Enzymes Copyright Pearson Prentice Hall Why are enzymes important to living things? Enzymes are proteins that act as biological catalysts. Enzymes speed up chemical reactions that take place in cells. Enzymes act by lowering the activation energy. Enzymes are very specific, generally catalyzing only one chemical reaction. For this reason, part of an enzyme’s name is usually derived from the reaction it catalyzes.
Enzymes Copyright Pearson Prentice Hall Lowering the activation energy has a dramatic effect on how quickly the reaction is completed.
Enzyme Action Copyright Pearson Prentice Hall For a chemical reaction to take place, the reactants must collide with enough energy so that existing bonds will be broken and new bonds will be formed. If reactants do not have enough energy, no reaction will take place.
Enzyme Action Copyright Pearson Prentice Hall The Enzyme-Substrate Complex Enzymes provide a site where reactants can be brought together to react, reducing the energy needed for reaction. The reactants of enzyme-catalyzed reactions are known as substrates. The substrates glucose and ATP bind to the active site on the enzyme, hexokinase, forming an enzyme-substrate complex. The fit is so precise that the active site and substrates are often compared to a lock and key.
Enzyme Action Copyright Pearson Prentice Hall The enzyme and substrates remain bound together until the reaction is done and the substrates are converted to products. The products of the reaction are released and the enzyme is free to start the process again.
Enzyme Action Copyright Pearson Prentice Hall An Enzyme-Catalyzed Reaction
Enzyme Action Copyright Pearson Prentice Hall Regulation of Enzyme Activity Enzymes can be affected by any variable that influences a chemical reaction. Enzymes work best at certain pH values. Many enzymes are affected by changes in temperature.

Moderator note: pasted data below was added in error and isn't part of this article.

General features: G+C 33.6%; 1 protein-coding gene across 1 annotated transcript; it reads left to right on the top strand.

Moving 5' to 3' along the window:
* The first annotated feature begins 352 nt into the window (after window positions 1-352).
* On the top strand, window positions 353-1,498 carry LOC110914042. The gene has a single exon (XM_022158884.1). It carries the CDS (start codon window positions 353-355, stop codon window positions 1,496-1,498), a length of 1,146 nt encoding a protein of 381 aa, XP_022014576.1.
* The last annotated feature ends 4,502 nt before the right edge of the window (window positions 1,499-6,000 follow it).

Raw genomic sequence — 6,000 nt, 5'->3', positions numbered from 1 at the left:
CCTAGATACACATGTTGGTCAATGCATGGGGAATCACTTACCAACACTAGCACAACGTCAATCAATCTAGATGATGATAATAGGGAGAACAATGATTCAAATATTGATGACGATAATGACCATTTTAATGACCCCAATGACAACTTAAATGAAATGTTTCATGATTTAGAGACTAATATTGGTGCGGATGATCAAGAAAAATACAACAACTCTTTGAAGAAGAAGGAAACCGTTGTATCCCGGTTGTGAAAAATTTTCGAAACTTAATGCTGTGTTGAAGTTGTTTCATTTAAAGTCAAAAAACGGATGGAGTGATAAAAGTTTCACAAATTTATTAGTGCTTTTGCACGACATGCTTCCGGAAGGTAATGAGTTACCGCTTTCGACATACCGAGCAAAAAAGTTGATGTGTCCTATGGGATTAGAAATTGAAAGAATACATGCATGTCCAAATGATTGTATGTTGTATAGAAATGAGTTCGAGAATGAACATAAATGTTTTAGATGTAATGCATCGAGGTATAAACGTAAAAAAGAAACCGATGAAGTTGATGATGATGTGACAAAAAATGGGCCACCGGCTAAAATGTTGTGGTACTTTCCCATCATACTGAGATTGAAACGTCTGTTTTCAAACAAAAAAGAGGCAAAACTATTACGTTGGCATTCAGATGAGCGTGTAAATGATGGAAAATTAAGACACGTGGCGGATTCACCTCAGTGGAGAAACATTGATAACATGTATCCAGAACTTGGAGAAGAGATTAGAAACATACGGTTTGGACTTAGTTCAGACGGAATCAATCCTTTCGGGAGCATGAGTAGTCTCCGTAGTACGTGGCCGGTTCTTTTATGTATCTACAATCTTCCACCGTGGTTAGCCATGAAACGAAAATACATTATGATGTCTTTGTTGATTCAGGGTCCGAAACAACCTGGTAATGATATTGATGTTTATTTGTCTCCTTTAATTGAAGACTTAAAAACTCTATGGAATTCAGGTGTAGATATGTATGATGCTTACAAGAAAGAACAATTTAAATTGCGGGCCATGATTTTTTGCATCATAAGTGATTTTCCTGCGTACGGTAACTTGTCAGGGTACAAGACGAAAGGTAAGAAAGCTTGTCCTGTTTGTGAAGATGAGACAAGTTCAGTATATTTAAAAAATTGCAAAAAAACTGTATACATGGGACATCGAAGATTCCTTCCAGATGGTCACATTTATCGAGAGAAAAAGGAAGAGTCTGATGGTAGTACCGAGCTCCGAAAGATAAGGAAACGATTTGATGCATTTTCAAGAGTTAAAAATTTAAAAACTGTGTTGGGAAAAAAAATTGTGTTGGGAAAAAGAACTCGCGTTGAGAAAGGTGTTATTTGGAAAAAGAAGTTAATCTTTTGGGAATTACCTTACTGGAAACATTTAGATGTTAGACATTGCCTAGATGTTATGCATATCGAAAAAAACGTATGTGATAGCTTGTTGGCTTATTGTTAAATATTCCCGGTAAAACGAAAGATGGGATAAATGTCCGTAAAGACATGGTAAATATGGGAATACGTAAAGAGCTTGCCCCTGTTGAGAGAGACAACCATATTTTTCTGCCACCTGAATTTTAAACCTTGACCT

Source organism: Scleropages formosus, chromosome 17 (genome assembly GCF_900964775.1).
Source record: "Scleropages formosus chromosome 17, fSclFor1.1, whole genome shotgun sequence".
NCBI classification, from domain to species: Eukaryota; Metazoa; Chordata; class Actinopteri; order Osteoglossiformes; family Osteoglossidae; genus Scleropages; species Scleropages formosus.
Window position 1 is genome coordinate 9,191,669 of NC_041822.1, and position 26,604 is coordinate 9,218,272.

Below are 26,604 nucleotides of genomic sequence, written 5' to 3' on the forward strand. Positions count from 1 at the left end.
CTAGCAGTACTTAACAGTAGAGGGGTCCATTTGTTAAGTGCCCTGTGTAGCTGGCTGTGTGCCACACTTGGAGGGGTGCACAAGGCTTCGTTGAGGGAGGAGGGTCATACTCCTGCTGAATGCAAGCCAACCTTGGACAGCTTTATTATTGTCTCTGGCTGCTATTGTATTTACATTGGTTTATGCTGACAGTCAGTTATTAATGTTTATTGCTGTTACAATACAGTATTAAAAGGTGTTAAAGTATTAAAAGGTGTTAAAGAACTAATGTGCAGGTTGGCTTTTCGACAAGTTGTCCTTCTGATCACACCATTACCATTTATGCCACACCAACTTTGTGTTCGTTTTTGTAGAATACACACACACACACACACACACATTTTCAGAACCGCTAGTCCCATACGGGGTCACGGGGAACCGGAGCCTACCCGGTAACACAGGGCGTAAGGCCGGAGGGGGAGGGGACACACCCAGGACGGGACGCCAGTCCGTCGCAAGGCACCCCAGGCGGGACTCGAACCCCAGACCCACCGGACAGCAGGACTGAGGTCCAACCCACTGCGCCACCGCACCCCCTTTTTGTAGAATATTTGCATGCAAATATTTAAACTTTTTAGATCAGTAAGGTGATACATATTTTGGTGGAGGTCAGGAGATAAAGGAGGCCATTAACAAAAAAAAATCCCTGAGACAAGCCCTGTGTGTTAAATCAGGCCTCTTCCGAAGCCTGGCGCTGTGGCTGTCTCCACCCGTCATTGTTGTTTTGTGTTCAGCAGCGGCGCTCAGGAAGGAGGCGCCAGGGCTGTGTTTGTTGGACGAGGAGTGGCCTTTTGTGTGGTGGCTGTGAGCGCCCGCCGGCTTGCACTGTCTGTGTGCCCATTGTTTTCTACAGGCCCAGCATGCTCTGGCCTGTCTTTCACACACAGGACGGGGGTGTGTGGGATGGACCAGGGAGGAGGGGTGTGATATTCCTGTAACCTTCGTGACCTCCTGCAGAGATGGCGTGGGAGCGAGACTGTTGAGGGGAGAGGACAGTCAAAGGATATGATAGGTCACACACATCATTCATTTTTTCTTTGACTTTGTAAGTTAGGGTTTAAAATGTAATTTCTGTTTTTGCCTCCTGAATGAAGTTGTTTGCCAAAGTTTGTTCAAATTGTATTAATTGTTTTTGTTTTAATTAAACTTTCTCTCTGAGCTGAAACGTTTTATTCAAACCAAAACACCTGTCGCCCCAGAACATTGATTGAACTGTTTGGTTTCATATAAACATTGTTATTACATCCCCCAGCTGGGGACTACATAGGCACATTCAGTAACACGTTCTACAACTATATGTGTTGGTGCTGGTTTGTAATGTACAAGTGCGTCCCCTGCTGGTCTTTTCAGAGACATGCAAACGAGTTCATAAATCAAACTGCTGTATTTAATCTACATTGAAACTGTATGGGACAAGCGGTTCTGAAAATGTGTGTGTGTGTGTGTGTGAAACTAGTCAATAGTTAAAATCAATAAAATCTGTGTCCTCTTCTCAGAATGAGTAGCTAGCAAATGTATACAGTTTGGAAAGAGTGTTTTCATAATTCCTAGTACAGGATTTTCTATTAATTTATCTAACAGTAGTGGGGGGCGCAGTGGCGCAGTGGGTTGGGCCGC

Enzymes Copyright Pearson Prentice Hall Cells can regulate the activities of enzymes. Most cells contain proteins that help to turn key enzymes “on” and “off” at critical stages in the life of the cell. Enzymes play essential roles in: regulating chemical pathways. making material that cells need. releasing energy. transferring information.
Copyright Pearson Prentice Hall The elements or compounds produced by a chemical reaction are known as reactants. enzymes. products. waste.
Copyright Pearson Prentice Hall Chemical reactions always involve changes in energy. enzymes. catalysts. changes in the atomic number of the reactants.
Copyright Pearson Prentice Hall The factor that prevents many energy-releasing reactions from occurring at relatively low temperatures is called catalytic energy. chemical bond energy. enzyme energy. activation energy.
Copyright Pearson Prentice Hall Which of the following statements is true? All proteins are enzymes. All catalysts are enzymes. All enzymes are catalysts. All catalysts are proteins.
Copyright Pearson Prentice Hall What happens to an enzyme after the reaction it catalyzes has taken place? 1. The enzyme is destroyed, and the cell must make another. 2. The enzyme holds on to the product until another enzyme removes it. 3. The enzyme is unchanged and ready to accept substrate molecules. 4. The enzyme changes shape so it can accept a different kind of substrate.